The Internet Watch Foundation (IWF) is on track for its busiest year and is launching a major recruitment drive to help make the internet a safer place.
IWF faces busiest year ever
The IWF is the UK-based international charity responsible for finding and removing child sexual abuse material from the internet. Their analysts assess images and videos of child sexual abuse in a bid to eradicate them from the internet.
In 2019, the IWF had a record year, with analysts processing 260,400, up from 229,328 reports in 2018. Of these reports, 132,700 showed images and/or videos of children being sexually abused. This compares to 105,047 reports of child sexual abuse material in 2018.
This has been accelerated during the coronavirus crisis. Data published in July showed the IWF received 44,809 reports from members of the public between March 23 and July 9 this year.
In the same period in 2019, the IWF received, 29,698 reports – meaning there had been an increase of about 50% while the UK was under lockdown.
Now the award-winning charity is looking for “compassionate, organised, and meticulous” people to join its experienced and dedicated hotline team. Six of these will work as Image Classification Assessors, with one working as a Quality Assurance Officer.
New recruits will be part of a special new taskforce being set up within the IWF’s world-renowned hotline. They will be responsible for grading and “hashing” two million images.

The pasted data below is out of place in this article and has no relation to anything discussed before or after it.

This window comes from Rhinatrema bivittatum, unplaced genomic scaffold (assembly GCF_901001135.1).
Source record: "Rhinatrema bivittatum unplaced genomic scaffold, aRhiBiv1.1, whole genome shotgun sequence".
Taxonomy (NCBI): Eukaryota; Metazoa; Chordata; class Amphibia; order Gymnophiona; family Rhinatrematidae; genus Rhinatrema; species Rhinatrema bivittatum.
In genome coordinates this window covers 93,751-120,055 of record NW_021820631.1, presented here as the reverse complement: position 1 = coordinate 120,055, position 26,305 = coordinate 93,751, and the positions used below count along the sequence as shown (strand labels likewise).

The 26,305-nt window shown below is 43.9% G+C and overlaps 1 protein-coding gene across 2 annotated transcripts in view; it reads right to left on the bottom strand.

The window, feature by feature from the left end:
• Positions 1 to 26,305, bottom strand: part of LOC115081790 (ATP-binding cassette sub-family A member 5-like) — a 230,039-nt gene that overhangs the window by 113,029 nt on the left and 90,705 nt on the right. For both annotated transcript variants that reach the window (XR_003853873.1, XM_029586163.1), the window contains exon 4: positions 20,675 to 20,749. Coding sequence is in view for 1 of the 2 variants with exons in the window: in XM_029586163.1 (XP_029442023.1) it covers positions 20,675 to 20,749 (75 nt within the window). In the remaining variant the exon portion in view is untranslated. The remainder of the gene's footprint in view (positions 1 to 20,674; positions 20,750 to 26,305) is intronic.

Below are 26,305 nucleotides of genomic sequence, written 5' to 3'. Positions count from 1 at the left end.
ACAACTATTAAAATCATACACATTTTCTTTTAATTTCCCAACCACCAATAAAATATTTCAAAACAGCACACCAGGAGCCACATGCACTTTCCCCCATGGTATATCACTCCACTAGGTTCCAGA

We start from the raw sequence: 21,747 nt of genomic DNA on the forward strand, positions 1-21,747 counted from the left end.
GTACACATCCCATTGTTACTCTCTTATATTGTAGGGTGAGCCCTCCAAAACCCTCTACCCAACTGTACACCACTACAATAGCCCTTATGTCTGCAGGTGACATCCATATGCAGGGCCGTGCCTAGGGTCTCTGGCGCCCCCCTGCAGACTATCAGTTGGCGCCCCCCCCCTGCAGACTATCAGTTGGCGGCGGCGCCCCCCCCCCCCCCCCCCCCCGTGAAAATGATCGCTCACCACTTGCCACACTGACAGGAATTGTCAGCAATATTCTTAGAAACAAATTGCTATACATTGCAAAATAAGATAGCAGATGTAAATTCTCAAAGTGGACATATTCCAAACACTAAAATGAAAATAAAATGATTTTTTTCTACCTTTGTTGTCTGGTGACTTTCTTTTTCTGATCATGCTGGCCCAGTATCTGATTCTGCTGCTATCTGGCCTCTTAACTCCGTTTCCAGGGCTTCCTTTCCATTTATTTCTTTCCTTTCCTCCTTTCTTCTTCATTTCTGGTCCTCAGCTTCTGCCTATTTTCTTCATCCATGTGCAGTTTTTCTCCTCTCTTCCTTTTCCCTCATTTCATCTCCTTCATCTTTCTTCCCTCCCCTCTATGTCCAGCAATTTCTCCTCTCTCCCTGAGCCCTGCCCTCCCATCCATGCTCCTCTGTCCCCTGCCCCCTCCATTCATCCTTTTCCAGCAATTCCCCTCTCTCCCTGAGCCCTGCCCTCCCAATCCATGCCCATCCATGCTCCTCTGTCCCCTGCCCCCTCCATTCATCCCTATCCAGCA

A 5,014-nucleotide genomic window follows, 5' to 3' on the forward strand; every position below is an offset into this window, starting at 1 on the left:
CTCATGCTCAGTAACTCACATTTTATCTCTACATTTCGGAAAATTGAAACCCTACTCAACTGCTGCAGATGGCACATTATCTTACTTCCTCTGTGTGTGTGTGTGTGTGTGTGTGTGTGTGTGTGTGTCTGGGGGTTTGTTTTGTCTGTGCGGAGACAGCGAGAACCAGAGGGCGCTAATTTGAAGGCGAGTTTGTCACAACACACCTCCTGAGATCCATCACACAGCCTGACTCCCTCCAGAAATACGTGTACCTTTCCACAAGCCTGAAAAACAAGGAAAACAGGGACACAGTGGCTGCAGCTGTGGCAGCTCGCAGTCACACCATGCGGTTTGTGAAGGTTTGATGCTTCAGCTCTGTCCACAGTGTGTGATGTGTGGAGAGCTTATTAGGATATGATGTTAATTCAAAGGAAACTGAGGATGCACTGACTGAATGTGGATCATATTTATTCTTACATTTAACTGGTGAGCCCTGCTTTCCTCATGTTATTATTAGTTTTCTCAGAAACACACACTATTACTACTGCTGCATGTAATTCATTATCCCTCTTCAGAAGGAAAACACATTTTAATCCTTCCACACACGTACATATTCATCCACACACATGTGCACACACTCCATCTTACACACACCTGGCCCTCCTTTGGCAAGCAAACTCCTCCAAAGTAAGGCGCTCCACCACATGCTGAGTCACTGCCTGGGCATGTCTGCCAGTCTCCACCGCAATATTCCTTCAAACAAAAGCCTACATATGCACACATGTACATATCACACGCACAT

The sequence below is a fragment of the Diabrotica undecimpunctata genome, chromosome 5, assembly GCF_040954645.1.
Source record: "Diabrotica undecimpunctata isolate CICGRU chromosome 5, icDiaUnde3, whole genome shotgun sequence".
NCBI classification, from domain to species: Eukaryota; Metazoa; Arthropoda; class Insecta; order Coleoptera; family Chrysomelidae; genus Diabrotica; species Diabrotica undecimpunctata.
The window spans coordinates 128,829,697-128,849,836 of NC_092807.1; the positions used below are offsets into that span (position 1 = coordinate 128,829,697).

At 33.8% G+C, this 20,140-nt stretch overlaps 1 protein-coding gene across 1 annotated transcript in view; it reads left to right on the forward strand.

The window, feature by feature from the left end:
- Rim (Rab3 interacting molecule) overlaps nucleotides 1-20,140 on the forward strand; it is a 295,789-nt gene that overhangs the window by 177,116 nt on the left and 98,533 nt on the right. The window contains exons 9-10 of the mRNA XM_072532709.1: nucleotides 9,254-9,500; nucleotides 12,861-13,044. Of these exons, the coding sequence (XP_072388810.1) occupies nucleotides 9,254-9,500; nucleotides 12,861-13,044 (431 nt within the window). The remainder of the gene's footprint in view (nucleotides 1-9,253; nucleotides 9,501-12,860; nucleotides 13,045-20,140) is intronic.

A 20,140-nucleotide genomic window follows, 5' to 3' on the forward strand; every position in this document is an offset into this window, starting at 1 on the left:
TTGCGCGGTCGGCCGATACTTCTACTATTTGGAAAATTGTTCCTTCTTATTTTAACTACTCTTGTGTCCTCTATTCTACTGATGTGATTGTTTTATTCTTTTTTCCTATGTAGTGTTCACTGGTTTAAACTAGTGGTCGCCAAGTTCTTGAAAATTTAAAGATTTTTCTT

The hashes of the images will be used by police and internet companies around the world to prevent the spread of images and videos of children suffering sexual abuse.
The taskforce will be based in the IWF’s headquarters in Cambridge. The work is intense, which is why all the roles are part time.
Susie Hargreaves OBE, Chief Executive of the IWF, said candidates have a chance to make a real difference to children’s lives, but warned that this is not a job for everyone.
She said: “This is a tough job and only emotionally resilient people should apply. The interview stages will help us assess a candidate’s suitability to the role and successful candidates can expect a gold-standard welfare programme to support them with this task.
“Our staff are at the front line of a very real battle to keep children safe from predators online.
“The work is very much not for everyone, but those who are able to do it really are superheroes.
“They can go home every day and know they have made a difference to children’s lives. They know they can stop the spread of these images and videos across the internet, and that is the most rewarding thing on earth.
“The creation of this unprecedented new taskforce will really boost us at a time where we are dealing with more and more reports every year.”
The IWF is looking for people with attention to detail who can make accurate judgements and difficult calls.
Candidates of any age (over 18), and from any background, are welcomed.
IWF is an international charity working to make the internet a safer place by minimising the availability of online child sexual abuse videos and images.